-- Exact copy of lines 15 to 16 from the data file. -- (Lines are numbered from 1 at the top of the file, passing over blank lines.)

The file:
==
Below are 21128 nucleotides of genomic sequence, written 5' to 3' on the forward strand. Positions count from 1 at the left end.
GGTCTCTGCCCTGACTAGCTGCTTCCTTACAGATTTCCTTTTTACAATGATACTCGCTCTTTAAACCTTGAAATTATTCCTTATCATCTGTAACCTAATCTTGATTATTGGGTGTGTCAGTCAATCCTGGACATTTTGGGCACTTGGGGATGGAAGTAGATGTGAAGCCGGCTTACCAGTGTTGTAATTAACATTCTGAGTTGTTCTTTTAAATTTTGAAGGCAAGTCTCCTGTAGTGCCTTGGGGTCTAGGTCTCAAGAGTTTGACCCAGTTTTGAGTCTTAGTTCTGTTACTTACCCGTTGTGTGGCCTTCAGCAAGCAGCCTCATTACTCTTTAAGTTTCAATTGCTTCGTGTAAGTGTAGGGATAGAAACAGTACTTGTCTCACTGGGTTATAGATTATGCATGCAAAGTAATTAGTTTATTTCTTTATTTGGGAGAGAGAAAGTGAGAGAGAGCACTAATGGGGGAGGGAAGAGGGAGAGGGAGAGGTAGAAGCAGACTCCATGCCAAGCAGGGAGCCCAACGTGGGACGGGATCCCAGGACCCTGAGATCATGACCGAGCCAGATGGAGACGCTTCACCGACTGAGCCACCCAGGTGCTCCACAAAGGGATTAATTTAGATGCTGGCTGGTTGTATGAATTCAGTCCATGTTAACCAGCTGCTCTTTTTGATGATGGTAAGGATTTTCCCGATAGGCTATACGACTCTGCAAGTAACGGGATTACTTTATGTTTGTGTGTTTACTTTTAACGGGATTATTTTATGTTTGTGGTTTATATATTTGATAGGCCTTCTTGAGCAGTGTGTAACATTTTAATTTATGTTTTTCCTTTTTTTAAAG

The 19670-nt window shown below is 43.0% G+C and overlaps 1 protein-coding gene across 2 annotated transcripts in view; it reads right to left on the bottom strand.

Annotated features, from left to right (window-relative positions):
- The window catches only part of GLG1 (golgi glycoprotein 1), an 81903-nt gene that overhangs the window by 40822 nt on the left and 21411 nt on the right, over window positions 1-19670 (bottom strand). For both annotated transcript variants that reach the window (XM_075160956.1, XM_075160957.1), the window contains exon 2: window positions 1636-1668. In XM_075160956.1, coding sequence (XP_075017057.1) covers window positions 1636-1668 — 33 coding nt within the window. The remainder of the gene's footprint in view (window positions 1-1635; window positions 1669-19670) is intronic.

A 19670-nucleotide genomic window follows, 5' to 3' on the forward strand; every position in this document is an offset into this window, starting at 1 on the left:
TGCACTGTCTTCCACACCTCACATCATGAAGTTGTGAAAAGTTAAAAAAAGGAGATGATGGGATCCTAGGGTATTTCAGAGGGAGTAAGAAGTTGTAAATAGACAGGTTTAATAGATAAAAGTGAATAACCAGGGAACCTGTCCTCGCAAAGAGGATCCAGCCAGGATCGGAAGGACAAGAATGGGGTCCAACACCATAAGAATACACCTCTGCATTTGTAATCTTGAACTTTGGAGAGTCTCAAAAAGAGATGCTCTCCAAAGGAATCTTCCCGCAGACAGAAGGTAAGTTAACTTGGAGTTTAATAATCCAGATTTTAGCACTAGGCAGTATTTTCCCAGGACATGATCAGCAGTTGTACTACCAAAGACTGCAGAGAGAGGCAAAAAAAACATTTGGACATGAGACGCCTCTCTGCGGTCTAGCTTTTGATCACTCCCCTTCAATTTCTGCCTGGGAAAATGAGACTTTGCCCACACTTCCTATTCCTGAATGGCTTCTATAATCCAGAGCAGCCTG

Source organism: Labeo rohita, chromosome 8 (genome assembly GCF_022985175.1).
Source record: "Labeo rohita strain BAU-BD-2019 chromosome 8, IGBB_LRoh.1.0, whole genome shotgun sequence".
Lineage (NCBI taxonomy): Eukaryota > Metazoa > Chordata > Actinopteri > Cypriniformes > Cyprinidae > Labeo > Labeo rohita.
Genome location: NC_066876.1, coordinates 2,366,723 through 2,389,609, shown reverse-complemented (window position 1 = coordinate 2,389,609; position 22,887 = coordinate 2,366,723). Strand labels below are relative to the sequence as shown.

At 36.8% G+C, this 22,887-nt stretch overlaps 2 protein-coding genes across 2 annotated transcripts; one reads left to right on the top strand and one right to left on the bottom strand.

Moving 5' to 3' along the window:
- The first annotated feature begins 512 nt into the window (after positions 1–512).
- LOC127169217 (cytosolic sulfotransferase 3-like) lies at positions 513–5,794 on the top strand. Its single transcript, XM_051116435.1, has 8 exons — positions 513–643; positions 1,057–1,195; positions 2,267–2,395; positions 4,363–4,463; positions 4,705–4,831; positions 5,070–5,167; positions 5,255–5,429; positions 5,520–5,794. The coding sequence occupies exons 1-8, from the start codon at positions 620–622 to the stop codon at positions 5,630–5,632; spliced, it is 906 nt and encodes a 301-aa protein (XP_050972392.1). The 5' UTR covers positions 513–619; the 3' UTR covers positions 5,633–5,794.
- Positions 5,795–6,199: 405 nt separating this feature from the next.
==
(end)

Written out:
- LOC127169217 (cytosolic sulfotransferase 3-like) lies at positions 513–5,794 on the top strand. Its single transcript, XM_051116435.1, has 8 exons — positions 513–643; positions 1,057–1,195; positions 2,267–2,395; positions 4,363–4,463; positions 4,705–4,831; positions 5,070–5,167; positions 5,255–5,429; positions 5,520–5,794. The coding sequence occupies exons 1-8, from the start codon at positions 620–622 to the stop codon at positions 5,630–5,632; spliced, it is 906 nt and encodes a 301-aa protein (XP_050972392.1). The 5' UTR covers positions 513–619; the 3' UTR covers positions 5,633–5,794.
- Positions 5,795–6,199: 405 nt separating this feature from the next.